Easily, one the most famous figures in Japanese history is the somewhat mysterious prince of legend, Shotoku. Responsible for spreading Buddhism in Japan Prince Shotoku also built the famous Horyu-ji and Shitenno-ji temples. Surprisingly, although he was born Tachibana Temple in Asuka, his grave is in Eifuku-ji [叡福寺] in the small town of Taishi, Osaka— which is pretty far away from Asuka. Built along the historic road, Takenouchi Kaido, Taishi is one of the most historic town in Osaka and not only has the grave of the prince Shotoku but also the graves of many rulers such as Suiko [用明天皇], Yomei [推古天皇], Bitatsu [敏達天皇], and Kotoku [孝徳天皇].
The History of Eifuku-ji
Before Eifuku-ji, Taishi was full of many Kofun for emperors and other imperial family members, including Prince Shotoku. Because of Shotoku status, in 724 C.E Empress Suiko ordered the construction of Eifuku-ji to protect his grave.
Naturally, the grave of such an important person in Japanese Buddhism attracted many monks throughout the history such as, Kukai, the founder of the Shingon sect and Shinran, the founder of the Jodo-shin sect.
Unfortunately, because the Kawachi region where Eifukuji is located was the site of the main battle ground between Oda Nobunaga and the Miyoshi clan, Eifuku-ji burnt down in 1574. Consequentially, many of the buildings on the temple grounds today were built after the aforementioned fire.
Getting to Eifuku-ji
The closest station to Eifuku-ji is Kishi, off the Kintetsu Minami Osaka Line. Take the Kintetsu Minami Osaka Line from Abenobashi Station and take a Local or Semi-Express train bound for Kawachi-Nagano. Be careful not to take one of the trains for Kashiharajingu-mae or Yoshino.
From Kishi Station, take a bus to Eifuku-ji from bus stop 1 or 2 and get off at Taishi-mae. Eifuku-ji is right in front of the Taishi-mae bus stop.
The grave of Prince Shotoku is the central focus of the temple grounds of Eifuku-ji. You can find several buildings on the temple grounds, but unfortunately, many of them are not open to public.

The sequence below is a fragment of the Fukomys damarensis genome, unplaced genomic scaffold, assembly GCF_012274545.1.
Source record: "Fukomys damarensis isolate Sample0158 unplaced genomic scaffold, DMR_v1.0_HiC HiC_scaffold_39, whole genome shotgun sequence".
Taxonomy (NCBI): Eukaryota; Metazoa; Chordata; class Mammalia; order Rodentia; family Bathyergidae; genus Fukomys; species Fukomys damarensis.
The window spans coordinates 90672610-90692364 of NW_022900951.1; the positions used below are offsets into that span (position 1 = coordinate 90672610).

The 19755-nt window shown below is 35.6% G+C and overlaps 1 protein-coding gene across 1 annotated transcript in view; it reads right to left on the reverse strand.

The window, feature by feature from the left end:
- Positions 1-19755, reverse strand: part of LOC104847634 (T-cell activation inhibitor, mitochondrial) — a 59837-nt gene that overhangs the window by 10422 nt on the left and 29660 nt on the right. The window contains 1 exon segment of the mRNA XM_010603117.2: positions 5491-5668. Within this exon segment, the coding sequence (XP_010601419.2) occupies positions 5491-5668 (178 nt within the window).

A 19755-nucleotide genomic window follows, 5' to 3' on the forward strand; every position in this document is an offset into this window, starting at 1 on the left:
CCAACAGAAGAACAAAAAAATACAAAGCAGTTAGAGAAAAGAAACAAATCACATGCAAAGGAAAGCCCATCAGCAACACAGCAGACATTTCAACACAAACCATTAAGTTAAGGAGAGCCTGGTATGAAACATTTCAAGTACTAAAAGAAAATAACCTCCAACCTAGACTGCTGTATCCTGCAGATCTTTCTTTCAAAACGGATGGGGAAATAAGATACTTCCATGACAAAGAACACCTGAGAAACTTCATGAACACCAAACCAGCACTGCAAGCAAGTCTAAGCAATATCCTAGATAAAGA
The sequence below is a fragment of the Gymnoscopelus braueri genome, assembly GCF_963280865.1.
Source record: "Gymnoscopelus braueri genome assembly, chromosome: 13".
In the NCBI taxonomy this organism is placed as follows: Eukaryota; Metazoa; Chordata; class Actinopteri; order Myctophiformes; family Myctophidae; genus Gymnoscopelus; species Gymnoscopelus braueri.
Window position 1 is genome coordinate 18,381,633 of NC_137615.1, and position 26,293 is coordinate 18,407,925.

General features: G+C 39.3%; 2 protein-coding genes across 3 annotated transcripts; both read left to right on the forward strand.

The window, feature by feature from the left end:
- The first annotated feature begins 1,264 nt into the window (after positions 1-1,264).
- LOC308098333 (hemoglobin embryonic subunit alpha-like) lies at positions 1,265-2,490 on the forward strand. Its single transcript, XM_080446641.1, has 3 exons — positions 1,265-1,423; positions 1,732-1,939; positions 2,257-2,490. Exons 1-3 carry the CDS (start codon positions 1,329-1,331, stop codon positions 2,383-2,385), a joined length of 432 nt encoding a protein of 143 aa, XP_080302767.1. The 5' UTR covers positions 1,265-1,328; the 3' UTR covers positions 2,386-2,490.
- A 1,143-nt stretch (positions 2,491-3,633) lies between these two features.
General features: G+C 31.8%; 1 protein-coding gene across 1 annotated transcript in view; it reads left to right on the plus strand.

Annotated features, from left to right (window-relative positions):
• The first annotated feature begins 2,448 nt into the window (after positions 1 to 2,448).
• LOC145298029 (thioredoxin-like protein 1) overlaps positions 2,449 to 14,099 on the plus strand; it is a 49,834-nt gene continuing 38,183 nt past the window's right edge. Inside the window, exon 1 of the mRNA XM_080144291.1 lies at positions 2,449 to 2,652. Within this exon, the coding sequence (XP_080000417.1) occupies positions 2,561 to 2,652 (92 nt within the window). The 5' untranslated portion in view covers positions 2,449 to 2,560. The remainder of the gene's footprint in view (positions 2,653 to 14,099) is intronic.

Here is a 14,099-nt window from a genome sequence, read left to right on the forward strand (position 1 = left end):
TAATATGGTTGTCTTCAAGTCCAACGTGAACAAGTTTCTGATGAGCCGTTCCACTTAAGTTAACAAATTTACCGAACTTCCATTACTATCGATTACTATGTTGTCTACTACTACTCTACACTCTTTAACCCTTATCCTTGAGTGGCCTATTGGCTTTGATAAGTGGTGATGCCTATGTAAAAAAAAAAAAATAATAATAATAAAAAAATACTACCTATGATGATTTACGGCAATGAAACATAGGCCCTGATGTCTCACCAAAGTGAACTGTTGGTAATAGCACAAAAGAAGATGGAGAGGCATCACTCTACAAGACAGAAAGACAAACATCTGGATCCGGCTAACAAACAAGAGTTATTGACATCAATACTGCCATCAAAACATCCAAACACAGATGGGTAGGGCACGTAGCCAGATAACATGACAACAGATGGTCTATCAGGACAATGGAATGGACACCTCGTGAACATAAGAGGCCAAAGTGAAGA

The Grave of Prince Shotoku
The highlight of Eifuku-ji is the grave of Prince Shotoku.
One of the most interesting things you will notice about Shotoku’s grave right away is that it is not key shaped, nor does it have a moat like the Kofun in Sakai. This is because Prince Shotoku died in the early 7th century and the Kofun Period i.e. when large Kofun were common, was nearly over.
This grave contains the remains of not only Shotoku but also his mother, Anahobe no Hashihito no Himemiko, and his wife, Kashiwade no Oiratsume. However, it is worth pointing out that since Prince Shotoku is a member of the imperial family no one can ever enter it.
Important Temple Buildings
Inside the pagoda are statues of Shakasanzon [釈迦三尊像] and Dainichi Nyorai [大日如来]. Before the end of WWII, Eifuku-ji was a Shingon sect temple till WWII and afterwards, it became a non-denomination temple.
|Address||2146 Taishi, Minamikawachi-ku, |
Osaka Prefecture 583-0995
|Hours of Operation||Mon-Sun:|
|Admission Fee||(Treasure House)|
Adults: 200 yen
Prince Shotoku was undeniably one of Japan’s most influential people. Given the reputation of its neighbors, Kyoto and Nara, many people often forget that Osaka is also home to many famous people, sites, and historic treasures.
Coming next time, cat station master, Nitama!
The adventure continues…